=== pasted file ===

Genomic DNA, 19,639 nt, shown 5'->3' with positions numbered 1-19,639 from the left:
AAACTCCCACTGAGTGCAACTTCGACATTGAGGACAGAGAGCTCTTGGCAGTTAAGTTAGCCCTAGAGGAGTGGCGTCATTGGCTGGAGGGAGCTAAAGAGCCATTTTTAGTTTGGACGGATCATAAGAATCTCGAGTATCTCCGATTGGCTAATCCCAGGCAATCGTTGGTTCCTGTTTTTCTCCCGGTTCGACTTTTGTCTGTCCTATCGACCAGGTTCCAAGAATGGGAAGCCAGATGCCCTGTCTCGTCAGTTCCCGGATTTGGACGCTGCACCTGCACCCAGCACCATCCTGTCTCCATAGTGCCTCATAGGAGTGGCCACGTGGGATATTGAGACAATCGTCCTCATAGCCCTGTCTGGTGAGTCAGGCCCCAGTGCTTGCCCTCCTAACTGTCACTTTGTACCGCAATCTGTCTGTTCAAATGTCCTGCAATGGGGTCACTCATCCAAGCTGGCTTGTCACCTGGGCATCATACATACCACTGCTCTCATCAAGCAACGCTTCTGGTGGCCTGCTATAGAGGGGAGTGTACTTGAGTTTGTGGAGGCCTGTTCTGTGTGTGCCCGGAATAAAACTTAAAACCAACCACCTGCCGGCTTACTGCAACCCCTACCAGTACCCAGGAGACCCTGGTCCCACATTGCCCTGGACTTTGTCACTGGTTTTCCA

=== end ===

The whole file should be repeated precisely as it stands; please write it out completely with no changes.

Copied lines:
Genomic DNA, 19,639 nt, shown 5'->3' with positions numbered 1-19,639 from the left:
AAACTCCCACTGAGTGCAACTTCGACATTGAGGACAGAGAGCTCTTGGCAGTTAAGTTAGCCCTAGAGGAGTGGCGTCATTGGCTGGAGGGAGCTAAAGAGCCATTTTTAGTTTGGACGGATCATAAGAATCTCGAGTATCTCCGATTGGCTAATCCCAGGCAATCGTTGGTTCCTGTTTTTCTCCCGGTTCGACTTTTGTCTGTCCTATCGACCAGGTTCCAAGAATGGGAAGCCAGATGCCCTGTCTCGTCAGTTCCCGGATTTGGACGCTGCACCTGCACCCAGCACCATCCTGTCTCCATAGTGCCTCATAGGAGTGGCCACGTGGGATATTGAGACAATCGTCCTCATAGCCCTGTCTGGTGAGTCAGGCCCCAGTGCTTGCCCTCCTAACTGTCACTTTGTACCGCAATCTGTCTGTTCAAATGTCCTGCAATGGGGTCACTCATCCAAGCTGGCTTGTCACCTGGGCATCATACATACCACTGCTCTCATCAAGCAACGCTTCTGGTGGCCTGCTATAGAGGGGAGTGTACTTGAGTTTGTGGAGGCCTGTTCTGTGTGTGCCCGGAATAAAACTTAAAACCAACCACCTGCCGGCTTACTGCAACCCCTACCAGTACCCAGGAGACCCTGGTCCCACATTGCCCTGGACTTTGTCACTGGTTTTCCA